By Alex Stevenson
Evidence which could still be held by the police may reveal "a powerful paedophile network linked to parliament and to No 10", Labour MP Tom Watson has alleged.
The opposition backbencher prompted gasps of surprise in the Commons chamber when he raised the allegation in prime minister's questions this lunchtime.
Watson, speaking under protection of parliamentary privilege, said the evidence file used to convict a man called Peter Righton contained "clear evidence of a widespread paedophile ring".
"One of its members boasts of its links to a senior aide of a former prime minister, who says he could smuggle indecent images of children from abroad," the MP said.
"The leads were not followed up but if the file still exists I want to ensure the Metropolitan police secure the evidence, re-examine it and investigate clear intelligence suggesting a powerful paedophile network linked to parliament and to No 10."
Righton was fined £900 after admitting importing and possessing illegal homosexual pornography in 1992. Customs officers had intercepted a book and a magazine at their Dover postal depot in April of that year, the Independent newspaper reported at the time.
David Cameron responded by saying Watson had raised "a very difficult and complex case". He added: "I'm not entirely sure which prime minister he's referring to... I want to see what the government can do to help give him the assurances that he seeks."
Watson's allegations may be linked to a Sunday Times story published this weekend in which former Conservative minister Edwina Currie claimed Margaret Thatcher's former parliamentary private secretary, Peter Morrison, had sex with 16-year-old boys when the age of consent was 21.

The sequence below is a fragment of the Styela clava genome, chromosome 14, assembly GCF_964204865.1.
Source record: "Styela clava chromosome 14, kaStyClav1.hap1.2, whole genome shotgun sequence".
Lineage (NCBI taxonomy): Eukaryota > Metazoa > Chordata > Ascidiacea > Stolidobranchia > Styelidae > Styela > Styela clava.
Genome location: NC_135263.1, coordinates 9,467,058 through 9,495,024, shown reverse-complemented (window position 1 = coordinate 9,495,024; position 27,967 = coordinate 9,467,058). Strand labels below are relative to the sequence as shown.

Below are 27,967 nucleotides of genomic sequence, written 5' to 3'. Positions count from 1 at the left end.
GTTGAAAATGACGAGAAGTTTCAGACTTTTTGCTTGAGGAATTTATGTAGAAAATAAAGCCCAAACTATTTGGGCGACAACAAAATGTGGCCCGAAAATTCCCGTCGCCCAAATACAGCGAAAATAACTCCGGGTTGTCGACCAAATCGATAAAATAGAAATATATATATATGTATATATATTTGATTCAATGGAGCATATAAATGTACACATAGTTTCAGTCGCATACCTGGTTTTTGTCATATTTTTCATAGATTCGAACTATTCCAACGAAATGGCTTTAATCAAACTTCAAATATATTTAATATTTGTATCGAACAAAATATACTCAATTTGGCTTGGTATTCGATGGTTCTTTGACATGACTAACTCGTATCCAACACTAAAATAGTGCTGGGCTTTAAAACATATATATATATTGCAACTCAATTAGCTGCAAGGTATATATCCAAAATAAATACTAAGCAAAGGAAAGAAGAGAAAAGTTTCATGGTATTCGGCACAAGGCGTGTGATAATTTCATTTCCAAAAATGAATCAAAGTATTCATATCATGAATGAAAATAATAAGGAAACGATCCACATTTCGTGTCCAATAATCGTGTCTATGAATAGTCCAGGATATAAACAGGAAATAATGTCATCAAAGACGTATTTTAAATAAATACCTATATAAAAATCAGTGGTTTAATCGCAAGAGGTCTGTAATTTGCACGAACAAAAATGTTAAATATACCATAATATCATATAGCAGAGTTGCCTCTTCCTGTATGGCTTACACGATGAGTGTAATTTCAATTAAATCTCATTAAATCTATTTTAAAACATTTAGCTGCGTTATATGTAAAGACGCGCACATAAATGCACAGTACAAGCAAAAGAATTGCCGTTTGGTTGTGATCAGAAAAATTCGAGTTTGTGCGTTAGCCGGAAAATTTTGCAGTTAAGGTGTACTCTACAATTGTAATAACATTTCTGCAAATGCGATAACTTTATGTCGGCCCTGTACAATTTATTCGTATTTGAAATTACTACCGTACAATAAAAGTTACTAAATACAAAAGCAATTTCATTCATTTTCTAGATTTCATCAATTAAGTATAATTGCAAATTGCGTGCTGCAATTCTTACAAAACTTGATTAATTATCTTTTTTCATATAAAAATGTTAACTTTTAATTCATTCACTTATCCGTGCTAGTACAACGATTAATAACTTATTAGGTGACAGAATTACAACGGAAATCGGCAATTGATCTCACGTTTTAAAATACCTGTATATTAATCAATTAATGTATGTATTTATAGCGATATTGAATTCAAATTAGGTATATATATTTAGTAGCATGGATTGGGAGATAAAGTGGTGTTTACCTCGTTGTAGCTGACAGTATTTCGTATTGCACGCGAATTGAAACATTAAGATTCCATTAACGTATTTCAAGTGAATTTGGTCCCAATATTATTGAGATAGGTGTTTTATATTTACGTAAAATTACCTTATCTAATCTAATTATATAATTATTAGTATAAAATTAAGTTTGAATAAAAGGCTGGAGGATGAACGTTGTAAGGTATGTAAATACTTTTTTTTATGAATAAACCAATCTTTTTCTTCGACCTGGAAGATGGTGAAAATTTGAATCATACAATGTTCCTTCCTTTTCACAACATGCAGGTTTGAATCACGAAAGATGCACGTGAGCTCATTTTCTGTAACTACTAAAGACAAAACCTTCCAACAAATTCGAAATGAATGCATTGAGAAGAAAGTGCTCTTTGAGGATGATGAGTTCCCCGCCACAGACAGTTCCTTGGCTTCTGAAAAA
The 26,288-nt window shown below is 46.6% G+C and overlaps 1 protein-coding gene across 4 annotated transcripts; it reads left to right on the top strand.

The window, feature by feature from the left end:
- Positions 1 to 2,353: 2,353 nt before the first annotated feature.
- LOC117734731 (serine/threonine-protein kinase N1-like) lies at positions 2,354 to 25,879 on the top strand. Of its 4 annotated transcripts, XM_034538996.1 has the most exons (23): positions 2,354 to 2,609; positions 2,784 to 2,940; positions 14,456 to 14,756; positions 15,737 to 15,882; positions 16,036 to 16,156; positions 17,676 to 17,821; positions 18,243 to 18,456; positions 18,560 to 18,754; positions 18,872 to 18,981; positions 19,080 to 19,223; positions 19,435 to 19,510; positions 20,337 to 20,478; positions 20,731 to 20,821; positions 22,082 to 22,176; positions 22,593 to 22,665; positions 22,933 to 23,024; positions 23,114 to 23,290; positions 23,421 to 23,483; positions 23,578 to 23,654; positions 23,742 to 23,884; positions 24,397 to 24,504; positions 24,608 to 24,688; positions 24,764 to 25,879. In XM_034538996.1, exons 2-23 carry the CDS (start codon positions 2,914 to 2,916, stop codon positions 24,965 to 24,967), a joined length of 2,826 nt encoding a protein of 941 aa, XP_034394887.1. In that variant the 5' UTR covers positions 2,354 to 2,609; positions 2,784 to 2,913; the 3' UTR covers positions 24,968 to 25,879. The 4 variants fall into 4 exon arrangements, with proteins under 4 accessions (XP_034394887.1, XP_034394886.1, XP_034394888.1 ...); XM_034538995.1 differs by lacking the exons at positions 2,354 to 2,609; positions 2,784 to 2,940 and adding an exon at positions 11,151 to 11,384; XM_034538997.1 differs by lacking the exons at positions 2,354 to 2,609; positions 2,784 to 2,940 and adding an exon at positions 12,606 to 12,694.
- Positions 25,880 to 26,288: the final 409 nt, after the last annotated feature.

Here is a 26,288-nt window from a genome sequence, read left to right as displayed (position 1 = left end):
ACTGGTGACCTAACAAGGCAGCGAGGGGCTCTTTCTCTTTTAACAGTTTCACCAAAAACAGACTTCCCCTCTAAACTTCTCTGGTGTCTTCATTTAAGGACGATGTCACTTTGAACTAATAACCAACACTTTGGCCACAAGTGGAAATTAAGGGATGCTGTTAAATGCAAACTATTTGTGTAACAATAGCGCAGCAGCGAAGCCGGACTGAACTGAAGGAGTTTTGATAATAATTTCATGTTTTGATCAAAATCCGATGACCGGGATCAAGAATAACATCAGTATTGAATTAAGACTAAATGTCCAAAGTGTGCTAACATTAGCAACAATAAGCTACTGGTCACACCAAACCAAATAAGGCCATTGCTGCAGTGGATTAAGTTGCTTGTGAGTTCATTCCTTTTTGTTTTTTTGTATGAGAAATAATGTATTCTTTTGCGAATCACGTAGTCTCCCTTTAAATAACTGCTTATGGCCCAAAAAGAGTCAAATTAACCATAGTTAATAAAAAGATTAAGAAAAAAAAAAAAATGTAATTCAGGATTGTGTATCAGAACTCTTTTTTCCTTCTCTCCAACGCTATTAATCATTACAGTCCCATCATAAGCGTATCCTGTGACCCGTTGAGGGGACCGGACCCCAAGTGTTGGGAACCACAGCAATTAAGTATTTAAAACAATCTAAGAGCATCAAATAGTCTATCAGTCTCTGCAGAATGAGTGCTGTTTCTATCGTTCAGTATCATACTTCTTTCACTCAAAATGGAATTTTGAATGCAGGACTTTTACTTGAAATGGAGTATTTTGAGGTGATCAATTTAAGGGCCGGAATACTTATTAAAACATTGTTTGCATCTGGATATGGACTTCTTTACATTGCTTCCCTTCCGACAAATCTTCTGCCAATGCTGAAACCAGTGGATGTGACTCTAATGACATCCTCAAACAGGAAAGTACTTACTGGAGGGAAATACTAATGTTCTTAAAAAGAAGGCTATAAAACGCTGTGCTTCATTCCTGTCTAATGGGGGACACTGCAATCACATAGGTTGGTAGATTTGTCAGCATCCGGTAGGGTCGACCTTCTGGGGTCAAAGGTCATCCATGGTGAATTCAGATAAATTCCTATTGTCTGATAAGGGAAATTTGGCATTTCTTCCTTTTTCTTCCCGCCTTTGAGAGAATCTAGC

Currie drew parallels with revelations about the late Jimmy Savile, whose sexually abusive behaviour has prompted a scandal about the culture at the BBC during the 1960s, 70s and 80s. Morrison died in 1995 and was described by Currie in her 2002 memoir as a "noted pederast".
"Even if Morrison was behaving in a criminal fashion, getting cases to court would have been difficult particularly if the young witnesses — one might be talking about a 17-year-old — did not want to give evidence," she explained.
"Unless somebody actually made a complaint to the police, perhaps involving violence, the chance of getting a criminal conviction would be very slim."
Watson, who has won plaudits for his unflinching assault on Rupert Murdoch's media empire, was understandably nervous before his appearance in parliament this lunchtime.
Earlier he tweeted: "Hoping to catch the Speaker's eye at #pmq's today. It's been a while. Feeling a bit anxious about it."
By Alex Stevenson